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orientalist

Can we really go cashless in Thailand?

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I almost never use cash but was in an supposedly "ex-pat-orientated" (no names here but I think you will know where I mean) supermarket in Kad Falang Hang Dong, given a card machine and paid with my (BBL) card, entered PIN and hit enter. Slightly under-educated cash person mutters something and then produced another machine and said "PIN". I was understandably surmised by this (not a big bill, 552 baht) and asked why. Blank stare. Call to colleague who could speak more than three words of English - no answer. Called to manager - "oh PIN is blocked on that machine [which is absolute rubbish], have to enter again on another" - obviously they are not creaming it off but most cashiers have no understanding of the technology they are using - five minutes training max. I had 551 baht and 25 satang in cash - gave them that. Checked BBL after - no transaction occurred. Obviously the cashier used a duff machine first time, had no idea what was wrong and grabbed another. Customer service at its best 🙂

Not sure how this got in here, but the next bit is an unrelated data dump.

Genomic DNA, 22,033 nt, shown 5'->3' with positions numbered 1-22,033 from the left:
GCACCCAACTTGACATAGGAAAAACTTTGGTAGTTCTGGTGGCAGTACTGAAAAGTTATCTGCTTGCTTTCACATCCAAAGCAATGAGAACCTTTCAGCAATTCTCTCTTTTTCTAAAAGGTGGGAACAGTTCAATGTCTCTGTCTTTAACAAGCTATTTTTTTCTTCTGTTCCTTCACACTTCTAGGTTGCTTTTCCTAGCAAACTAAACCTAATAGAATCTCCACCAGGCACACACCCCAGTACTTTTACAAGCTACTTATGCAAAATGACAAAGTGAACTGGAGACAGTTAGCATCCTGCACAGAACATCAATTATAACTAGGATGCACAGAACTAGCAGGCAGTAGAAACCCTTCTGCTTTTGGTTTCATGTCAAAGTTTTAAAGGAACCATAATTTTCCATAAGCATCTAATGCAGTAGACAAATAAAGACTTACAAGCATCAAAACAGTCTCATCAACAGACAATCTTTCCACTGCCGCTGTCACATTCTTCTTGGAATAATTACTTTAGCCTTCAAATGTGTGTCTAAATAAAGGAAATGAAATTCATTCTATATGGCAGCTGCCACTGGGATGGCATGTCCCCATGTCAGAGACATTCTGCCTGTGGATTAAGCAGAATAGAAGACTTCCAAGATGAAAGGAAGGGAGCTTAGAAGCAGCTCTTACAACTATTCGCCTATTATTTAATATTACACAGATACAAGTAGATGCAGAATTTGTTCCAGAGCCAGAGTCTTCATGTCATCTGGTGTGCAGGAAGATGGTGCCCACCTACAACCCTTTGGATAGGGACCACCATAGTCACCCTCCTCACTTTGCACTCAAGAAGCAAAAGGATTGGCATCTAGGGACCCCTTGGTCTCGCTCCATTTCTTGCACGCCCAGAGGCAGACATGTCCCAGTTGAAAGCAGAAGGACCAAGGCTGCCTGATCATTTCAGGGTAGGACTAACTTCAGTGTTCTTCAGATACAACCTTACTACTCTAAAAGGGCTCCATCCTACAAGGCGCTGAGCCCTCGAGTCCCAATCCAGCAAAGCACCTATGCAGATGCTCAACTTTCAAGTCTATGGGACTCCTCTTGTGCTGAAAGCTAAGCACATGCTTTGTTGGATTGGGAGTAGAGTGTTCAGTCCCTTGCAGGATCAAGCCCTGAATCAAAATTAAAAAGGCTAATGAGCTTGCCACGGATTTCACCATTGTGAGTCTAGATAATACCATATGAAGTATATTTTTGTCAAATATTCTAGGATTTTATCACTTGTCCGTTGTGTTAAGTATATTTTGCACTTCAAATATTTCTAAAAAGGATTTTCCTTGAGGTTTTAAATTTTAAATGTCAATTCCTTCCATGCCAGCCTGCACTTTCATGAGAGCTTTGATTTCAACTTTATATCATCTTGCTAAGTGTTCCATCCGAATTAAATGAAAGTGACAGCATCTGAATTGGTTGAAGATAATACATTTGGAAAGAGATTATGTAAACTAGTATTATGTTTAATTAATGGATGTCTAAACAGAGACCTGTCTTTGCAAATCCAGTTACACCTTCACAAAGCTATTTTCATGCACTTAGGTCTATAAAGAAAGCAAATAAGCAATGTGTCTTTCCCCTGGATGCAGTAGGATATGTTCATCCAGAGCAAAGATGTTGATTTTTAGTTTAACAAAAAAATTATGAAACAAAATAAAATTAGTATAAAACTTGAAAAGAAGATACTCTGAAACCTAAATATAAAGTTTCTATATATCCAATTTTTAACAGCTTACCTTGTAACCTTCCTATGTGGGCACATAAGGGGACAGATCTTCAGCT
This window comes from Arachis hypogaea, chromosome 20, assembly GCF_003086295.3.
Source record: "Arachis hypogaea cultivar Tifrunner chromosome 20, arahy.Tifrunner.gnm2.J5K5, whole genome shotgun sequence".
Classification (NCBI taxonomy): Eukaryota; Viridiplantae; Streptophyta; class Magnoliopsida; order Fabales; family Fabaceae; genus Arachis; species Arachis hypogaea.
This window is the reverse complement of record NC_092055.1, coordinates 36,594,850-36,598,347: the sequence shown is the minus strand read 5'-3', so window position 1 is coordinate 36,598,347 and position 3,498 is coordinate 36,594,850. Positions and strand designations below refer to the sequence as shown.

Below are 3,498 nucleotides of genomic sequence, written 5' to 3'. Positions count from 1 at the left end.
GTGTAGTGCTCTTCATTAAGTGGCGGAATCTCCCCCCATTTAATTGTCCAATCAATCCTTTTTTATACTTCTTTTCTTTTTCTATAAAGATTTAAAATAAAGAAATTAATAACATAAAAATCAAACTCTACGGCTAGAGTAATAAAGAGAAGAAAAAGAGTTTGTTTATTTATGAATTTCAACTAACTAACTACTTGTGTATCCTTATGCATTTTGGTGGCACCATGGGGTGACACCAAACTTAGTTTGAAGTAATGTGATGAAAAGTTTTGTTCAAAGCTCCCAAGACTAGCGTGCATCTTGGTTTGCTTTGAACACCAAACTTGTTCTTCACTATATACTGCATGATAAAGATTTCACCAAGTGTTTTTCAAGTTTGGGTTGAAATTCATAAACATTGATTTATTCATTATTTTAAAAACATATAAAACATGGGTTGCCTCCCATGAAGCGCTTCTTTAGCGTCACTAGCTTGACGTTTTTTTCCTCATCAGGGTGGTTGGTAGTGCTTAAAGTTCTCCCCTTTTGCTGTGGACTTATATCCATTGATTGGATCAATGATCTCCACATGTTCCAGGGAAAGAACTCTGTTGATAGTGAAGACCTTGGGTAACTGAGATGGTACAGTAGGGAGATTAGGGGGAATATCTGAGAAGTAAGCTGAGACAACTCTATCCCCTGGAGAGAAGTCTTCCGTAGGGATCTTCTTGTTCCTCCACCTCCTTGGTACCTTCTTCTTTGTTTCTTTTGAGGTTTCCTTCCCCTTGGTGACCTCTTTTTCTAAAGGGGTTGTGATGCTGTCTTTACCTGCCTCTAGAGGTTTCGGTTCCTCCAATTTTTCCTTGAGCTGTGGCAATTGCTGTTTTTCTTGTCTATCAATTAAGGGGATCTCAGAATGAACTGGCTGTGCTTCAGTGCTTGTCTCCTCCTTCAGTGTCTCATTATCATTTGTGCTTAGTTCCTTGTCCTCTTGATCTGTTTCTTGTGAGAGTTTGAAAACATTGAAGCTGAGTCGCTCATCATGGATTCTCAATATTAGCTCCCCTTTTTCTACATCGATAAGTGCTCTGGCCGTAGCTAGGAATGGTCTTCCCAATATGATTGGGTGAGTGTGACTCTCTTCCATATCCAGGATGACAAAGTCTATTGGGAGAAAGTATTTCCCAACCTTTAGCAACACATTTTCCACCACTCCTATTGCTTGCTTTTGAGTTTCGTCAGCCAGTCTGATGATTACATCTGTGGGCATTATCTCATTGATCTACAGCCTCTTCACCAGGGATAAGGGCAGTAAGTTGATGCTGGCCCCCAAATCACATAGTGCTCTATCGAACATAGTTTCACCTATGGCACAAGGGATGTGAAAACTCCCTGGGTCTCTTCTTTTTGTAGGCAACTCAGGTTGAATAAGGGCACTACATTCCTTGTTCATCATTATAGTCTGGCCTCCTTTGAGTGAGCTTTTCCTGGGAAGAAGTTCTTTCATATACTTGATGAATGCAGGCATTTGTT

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24 minutes ago, snairb said:

what an excellent idea " to scratch off the 3 digits " not just thailand the world

but what if i forget ?

 

I keep my passwords etc in the aWallet app for Android. In theory you could just forget about physical cards and have them all linked to your wallet, using cardless ATM withdrawals when you need cash.